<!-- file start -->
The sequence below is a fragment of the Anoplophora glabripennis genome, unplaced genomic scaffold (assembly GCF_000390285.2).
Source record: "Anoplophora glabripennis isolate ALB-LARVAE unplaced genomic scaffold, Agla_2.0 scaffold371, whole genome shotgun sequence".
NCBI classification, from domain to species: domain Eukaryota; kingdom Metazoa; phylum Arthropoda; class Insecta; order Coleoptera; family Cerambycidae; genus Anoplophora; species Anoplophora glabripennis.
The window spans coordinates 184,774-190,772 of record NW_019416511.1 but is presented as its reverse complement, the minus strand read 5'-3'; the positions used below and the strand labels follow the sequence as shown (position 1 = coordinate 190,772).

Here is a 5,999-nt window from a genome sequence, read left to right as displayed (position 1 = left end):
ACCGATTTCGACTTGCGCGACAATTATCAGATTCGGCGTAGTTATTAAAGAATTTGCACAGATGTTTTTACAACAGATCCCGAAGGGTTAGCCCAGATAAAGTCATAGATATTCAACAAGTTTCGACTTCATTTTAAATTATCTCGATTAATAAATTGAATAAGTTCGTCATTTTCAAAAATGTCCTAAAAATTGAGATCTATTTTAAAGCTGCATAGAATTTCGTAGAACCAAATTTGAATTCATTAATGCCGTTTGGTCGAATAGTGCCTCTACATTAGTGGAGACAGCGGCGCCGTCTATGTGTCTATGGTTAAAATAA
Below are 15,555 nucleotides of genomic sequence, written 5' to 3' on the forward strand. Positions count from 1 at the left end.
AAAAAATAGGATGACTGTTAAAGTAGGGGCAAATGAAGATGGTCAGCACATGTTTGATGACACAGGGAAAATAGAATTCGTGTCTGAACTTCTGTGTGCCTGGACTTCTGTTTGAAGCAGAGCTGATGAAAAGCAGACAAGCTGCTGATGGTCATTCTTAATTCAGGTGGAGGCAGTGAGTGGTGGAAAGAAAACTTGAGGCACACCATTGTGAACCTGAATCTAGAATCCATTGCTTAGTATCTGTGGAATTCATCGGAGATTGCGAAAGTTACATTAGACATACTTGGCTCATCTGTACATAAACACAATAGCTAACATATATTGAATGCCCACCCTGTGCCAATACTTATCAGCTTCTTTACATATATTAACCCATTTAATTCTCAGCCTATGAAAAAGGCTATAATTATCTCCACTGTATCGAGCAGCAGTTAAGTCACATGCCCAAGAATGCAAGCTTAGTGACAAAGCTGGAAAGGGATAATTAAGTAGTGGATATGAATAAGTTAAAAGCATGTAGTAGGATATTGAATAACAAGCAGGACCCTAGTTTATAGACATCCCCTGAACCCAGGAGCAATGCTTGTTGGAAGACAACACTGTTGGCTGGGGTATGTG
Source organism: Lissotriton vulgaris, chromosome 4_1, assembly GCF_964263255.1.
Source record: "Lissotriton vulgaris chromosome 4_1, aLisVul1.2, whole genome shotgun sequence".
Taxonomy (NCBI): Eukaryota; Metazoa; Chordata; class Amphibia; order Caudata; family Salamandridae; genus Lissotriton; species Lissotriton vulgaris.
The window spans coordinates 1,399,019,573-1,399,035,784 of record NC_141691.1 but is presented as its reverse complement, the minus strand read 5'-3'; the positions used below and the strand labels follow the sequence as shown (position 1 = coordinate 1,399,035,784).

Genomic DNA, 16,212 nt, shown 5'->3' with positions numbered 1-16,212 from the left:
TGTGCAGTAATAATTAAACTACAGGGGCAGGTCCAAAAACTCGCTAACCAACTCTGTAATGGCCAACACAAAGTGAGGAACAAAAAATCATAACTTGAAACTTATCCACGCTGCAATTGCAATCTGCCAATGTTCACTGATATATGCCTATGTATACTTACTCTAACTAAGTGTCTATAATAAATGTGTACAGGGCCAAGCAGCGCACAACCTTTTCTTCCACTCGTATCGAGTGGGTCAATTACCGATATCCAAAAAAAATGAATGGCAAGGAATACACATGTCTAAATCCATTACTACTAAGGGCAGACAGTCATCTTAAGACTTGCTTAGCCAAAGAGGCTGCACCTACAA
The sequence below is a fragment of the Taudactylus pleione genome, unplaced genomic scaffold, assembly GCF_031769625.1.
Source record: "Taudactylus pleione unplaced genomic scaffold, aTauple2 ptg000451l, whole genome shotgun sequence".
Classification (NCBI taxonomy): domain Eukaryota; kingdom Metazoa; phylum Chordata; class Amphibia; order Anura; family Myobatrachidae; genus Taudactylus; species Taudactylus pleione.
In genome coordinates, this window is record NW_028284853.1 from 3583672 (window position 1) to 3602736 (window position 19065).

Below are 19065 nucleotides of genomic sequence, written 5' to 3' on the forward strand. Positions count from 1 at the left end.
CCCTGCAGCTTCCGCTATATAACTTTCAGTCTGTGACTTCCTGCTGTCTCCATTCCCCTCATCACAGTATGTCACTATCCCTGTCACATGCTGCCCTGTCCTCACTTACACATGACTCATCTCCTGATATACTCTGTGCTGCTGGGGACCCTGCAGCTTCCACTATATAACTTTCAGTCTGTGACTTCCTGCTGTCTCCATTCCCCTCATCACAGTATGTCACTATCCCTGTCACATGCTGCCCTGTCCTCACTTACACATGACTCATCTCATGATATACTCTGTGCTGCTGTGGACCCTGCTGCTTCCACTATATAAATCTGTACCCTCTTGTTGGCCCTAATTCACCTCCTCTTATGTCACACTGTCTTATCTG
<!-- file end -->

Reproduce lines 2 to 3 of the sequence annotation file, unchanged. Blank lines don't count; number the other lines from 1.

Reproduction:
Source record: "Anoplophora glabripennis isolate ALB-LARVAE unplaced genomic scaffold, Agla_2.0 scaffold371, whole genome shotgun sequence".
NCBI classification, from domain to species: domain Eukaryota; kingdom Metazoa; phylum Arthropoda; class Insecta; order Coleoptera; family Cerambycidae; genus Anoplophora; species Anoplophora glabripennis.